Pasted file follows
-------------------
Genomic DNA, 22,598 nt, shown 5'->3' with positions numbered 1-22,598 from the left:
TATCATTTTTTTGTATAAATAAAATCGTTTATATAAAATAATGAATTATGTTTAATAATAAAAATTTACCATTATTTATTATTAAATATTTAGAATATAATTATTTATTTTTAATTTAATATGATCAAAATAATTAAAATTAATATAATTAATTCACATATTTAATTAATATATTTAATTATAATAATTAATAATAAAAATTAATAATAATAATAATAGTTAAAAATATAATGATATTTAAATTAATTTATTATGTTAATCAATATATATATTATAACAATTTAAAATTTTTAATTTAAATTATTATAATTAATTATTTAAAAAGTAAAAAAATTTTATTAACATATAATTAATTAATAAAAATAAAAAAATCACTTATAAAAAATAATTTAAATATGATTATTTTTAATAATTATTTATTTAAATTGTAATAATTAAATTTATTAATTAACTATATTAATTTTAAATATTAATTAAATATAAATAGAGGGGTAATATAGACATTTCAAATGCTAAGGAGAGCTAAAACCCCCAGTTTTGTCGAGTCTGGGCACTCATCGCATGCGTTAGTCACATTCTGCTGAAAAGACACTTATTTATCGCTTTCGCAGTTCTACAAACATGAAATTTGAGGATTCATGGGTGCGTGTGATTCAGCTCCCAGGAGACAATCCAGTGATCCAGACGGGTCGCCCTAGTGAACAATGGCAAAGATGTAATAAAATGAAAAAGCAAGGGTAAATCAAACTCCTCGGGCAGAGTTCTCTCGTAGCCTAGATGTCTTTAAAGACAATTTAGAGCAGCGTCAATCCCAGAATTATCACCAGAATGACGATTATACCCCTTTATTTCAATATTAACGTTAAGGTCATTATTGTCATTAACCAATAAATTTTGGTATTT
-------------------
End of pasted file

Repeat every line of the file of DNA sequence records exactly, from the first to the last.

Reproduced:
Genomic DNA, 22,598 nt, shown 5'->3' with positions numbered 1-22,598 from the left:
TATCATTTTTTTGTATAAATAAAATCGTTTATATAAAATAATGAATTATGTTTAATAATAAAAATTTACCATTATTTATTATTAAATATTTAGAATATAATTATTTATTTTTAATTTAATATGATCAAAATAATTAAAATTAATATAATTAATTCACATATTTAATTAATATATTTAATTATAATAATTAATAATAAAAATTAATAATAATAATAATAGTTAAAAATATAATGATATTTAAATTAATTTATTATGTTAATCAATATATATATTATAACAATTTAAAATTTTTAATTTAAATTATTATAATTAATTATTTAAAAAGTAAAAAAATTTTATTAACATATAATTAATTAATAAAAATAAAAAAATCACTTATAAAAAATAATTTAAATATGATTATTTTTAATAATTATTTATTTAAATTGTAATAATTAAATTTATTAATTAACTATATTAATTTTAAATATTAATTAAATATAAATAGAGGGGTAATATAGACATTTCAAATGCTAAGGAGAGCTAAAACCCCCAGTTTTGTCGAGTCTGGGCACTCATCGCATGCGTTAGTCACATTCTGCTGAAAAGACACTTATTTATCGCTTTCGCAGTTCTACAAACATGAAATTTGAGGATTCATGGGTGCGTGTGATTCAGCTCCCAGGAGACAATCCAGTGATCCAGACGGGTCGCCCTAGTGAACAATGGCAAAGATGTAATAAAATGAAAAAGCAAGGGTAAATCAAACTCCTCGGGCAGAGTTCTCTCGTAGCCTAGATGTCTTTAAAGACAATTTAGAGCAGCGTCAATCCCAGAATTATCACCAGAATGACGATTATACCCCTTTATTTCAATATTAACGTTAAGGTCATTATTGTCATTAACCAATAAATTTTGGTATTT